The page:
History · Nonfiction

Review: A Grizzly in the Mail and Other Adventures in American History by Tim Grove

I love workplace memoirs. I also love online restaurant simulators, and other games that mimic occupations. What does this mean? I have no idea. It probably just means I’m weird. The point is, despite my love of workplace memoirs, I’d never read one about museum work until this one. Tim Grove has spent several decades…… Continue reading Review: A Grizzly in the Mail and Other Adventures in American History by Tim Grove

History · Nonfiction

How to Choose a Research Topic

I started off wanting to do ancient Greece, and now I’m studying 1700s literature. Weird, right? Hopefully the steps I took to get there will be useful for any of you who want to know how to choose a research field, what to do with a history degree, or even just how to choose a…… Continue reading How to Choose a Research Topic

History · Other Stuff

Museum Visit: Lethal Beauty at the BMA

“Lethal Beauty: Samurai Weapons and Armor” is a temporary exhibit at the Birmingham Museum of Art. You guessed it — it’s samurai weapons and armor! That stuff is also combined with some Japanese art. The exhibit will be on display at the BMA until September 21, but if you can’t make it, take your own…… Continue reading Museum Visit: Lethal Beauty at the BMA

History · Other Stuff

Museum Visit: Iron & Steel Museum of Alabama

Okay, this one’s kind of cheating. I volunteer here several times a month, so it’s not like I’m going in as a newbie. However, it’s a pretty cool place and it’s worth a visit if you’re interested in the area or any of the topics it covers. The museum focuses on 19th century iron making…… Continue reading Museum Visit: Iron & Steel Museum of Alabama

History

Reasons to Love History #8: Objective Reality

My Historical Methods professor would be tearing his hair out to hear me talk about objective reality. How many times has he said that history is all interpretation? It is, of course. When you write an academic history paper or a book or anything, you’re doing it because you believe you have an interesting interpretation…… Continue reading Reasons to Love History #8: Objective Reality

History · Other Stuff

Museum Visit: Disability Rights and Resources

Woohoo, new series! As a future museum studies/public history student and professional, I figured it behooved me to go out and spend some time soaking up some museums. I’m already studying and volunteering, but I’m interested in seeing the different exhibits both for my own enjoyment/education and to see how they’re being done. I’m hoping to do…… Continue reading Museum Visit: Disability Rights and Resources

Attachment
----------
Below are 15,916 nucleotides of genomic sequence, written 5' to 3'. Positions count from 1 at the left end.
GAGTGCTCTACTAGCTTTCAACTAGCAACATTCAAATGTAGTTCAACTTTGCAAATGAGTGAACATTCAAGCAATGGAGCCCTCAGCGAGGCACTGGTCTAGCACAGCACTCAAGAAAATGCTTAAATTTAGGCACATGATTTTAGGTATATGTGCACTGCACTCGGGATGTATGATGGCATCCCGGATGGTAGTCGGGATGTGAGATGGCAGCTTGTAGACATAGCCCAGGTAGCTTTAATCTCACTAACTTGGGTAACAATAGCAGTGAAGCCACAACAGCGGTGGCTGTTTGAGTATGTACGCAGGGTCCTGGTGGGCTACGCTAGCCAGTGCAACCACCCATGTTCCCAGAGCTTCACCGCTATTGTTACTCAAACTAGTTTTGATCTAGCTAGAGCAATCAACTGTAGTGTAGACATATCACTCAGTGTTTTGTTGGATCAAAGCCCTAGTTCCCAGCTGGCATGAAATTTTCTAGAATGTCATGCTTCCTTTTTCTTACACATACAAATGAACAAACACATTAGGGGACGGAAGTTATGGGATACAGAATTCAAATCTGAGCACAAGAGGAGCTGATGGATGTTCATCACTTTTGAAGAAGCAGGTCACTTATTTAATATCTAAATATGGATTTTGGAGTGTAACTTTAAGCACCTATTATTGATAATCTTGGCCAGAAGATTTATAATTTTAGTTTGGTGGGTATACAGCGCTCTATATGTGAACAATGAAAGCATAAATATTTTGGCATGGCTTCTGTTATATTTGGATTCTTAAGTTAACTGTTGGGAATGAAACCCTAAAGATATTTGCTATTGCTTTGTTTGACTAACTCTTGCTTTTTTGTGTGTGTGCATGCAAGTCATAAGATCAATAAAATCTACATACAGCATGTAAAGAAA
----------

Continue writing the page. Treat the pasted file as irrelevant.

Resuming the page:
History

Reasons to Love History #7: Touching the Past

I got to hold a piece of Martin Luther King, Jr.’s jail cell. I volunteer in an iron and steel museum. That may sound strange, but iron and steel have been super important in the South. Anyway, I clean and catalog the museum’s acquisitions. The gentleman who was restoring it for display elsewhere was allowed…… Continue reading Reasons to Love History #7: Touching the Past

History

Digital History: A Timeline of the Rise and Fall of State Shinto

Our first project in this class was editing a Wikipedia article. It was a good experience, illuminating the process of doing history and how Wikipeda works. As another exercise in using digital media for historical purposes, we’ve now put together timelines using the Google tool TimelineJS. Unfortunately free WordPress sites can’t embed these timelines right now, but…… Continue reading Digital History: A Timeline of the Rise and Fall of State Shinto

History

Digital History: How do people use the internet?

As part of a class on digital history, on several occasions I’ll be posting thoughts on a chapter of Digital History: A Guide to Gathering, Preserving, and Presenting the Past on the Web by Cohen and Rosenzweig and comments on one historical website featured in that chapter. You can read this whole book for free at http://chnm.gmu.edu/digitalhistory/. For…… Continue reading Digital History: How do people use the internet?

History

Digital History: Website Design

As part of a class on Digital History, on several occasions I’ll be posting thoughts on a chapter of Digital History: A Guide to Gathering, Preserving, and Presenting the Past on the Web by Cohen and Rosenzweig. You can read this whole book for free at http://chnm.gmu.edu/digitalhistory/. For more information about this series, see the…… Continue reading Digital History: Website Design